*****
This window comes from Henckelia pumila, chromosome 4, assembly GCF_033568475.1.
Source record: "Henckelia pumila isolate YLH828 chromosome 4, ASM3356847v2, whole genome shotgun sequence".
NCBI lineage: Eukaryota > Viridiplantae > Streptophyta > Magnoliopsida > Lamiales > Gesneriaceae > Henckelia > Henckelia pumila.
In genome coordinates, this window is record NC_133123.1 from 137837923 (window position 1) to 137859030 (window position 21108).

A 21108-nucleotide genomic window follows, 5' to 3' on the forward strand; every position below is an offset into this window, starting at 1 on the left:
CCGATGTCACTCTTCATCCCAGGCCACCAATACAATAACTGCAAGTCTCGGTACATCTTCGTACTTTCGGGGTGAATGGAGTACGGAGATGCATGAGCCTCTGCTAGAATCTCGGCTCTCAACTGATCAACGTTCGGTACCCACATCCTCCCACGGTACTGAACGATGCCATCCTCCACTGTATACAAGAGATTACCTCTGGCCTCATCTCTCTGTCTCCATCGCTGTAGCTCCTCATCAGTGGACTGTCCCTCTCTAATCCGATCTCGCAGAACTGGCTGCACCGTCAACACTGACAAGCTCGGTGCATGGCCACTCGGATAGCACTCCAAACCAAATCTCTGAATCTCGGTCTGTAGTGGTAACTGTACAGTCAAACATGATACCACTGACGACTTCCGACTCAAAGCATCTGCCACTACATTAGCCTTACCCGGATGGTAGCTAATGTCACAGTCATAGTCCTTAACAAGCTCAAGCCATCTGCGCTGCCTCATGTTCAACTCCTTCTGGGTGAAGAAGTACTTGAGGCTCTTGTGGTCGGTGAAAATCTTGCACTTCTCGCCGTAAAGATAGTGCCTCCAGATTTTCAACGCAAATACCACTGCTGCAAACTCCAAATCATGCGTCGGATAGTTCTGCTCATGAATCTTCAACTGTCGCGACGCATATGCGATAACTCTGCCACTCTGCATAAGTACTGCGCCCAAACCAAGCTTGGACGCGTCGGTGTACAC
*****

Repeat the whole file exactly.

This window comes from Henckelia pumila, chromosome 4, assembly GCF_033568475.1.
Source record: "Henckelia pumila isolate YLH828 chromosome 4, ASM3356847v2, whole genome shotgun sequence".
NCBI lineage: Eukaryota > Viridiplantae > Streptophyta > Magnoliopsida > Lamiales > Gesneriaceae > Henckelia > Henckelia pumila.
In genome coordinates, this window is record NC_133123.1 from 137837923 (window position 1) to 137859030 (window position 21108).

A 21108-nucleotide genomic window follows, 5' to 3' on the forward strand; every position below is an offset into this window, starting at 1 on the left:
CCGATGTCACTCTTCATCCCAGGCCACCAATACAATAACTGCAAGTCTCGGTACATCTTCGTACTTTCGGGGTGAATGGAGTACGGAGATGCATGAGCCTCTGCTAGAATCTCGGCTCTCAACTGATCAACGTTCGGTACCCACATCCTCCCACGGTACTGAACGATGCCATCCTCCACTGTATACAAGAGATTACCTCTGGCCTCATCTCTCTGTCTCCATCGCTGTAGCTCCTCATCAGTGGACTGTCCCTCTCTAATCCGATCTCGCAGAACTGGCTGCACCGTCAACACTGACAAGCTCGGTGCATGGCCACTCGGATAGCACTCCAAACCAAATCTCTGAATCTCGGTCTGTAGTGGTAACTGTACAGTCAAACATGATACCACTGACGACTTCCGACTCAAAGCATCTGCCACTACATTAGCCTTACCCGGATGGTAGCTAATGTCACAGTCATAGTCCTTAACAAGCTCAAGCCATCTGCGCTGCCTCATGTTCAACTCCTTCTGGGTGAAGAAGTACTTGAGGCTCTTGTGGTCGGTGAAAATCTTGCACTTCTCGCCGTAAAGATAGTGCCTCCAGATTTTCAACGCAAATACCACTGCTGCAAACTCCAAATCATGCGTCGGATAGTTCTGCTCATGAATCTTCAACTGTCGCGACGCATATGCGATAACTCTGCCACTCTGCATAAGTACTGCGCCCAAACCAAGCTTGGACGCGTCGGTGTACAC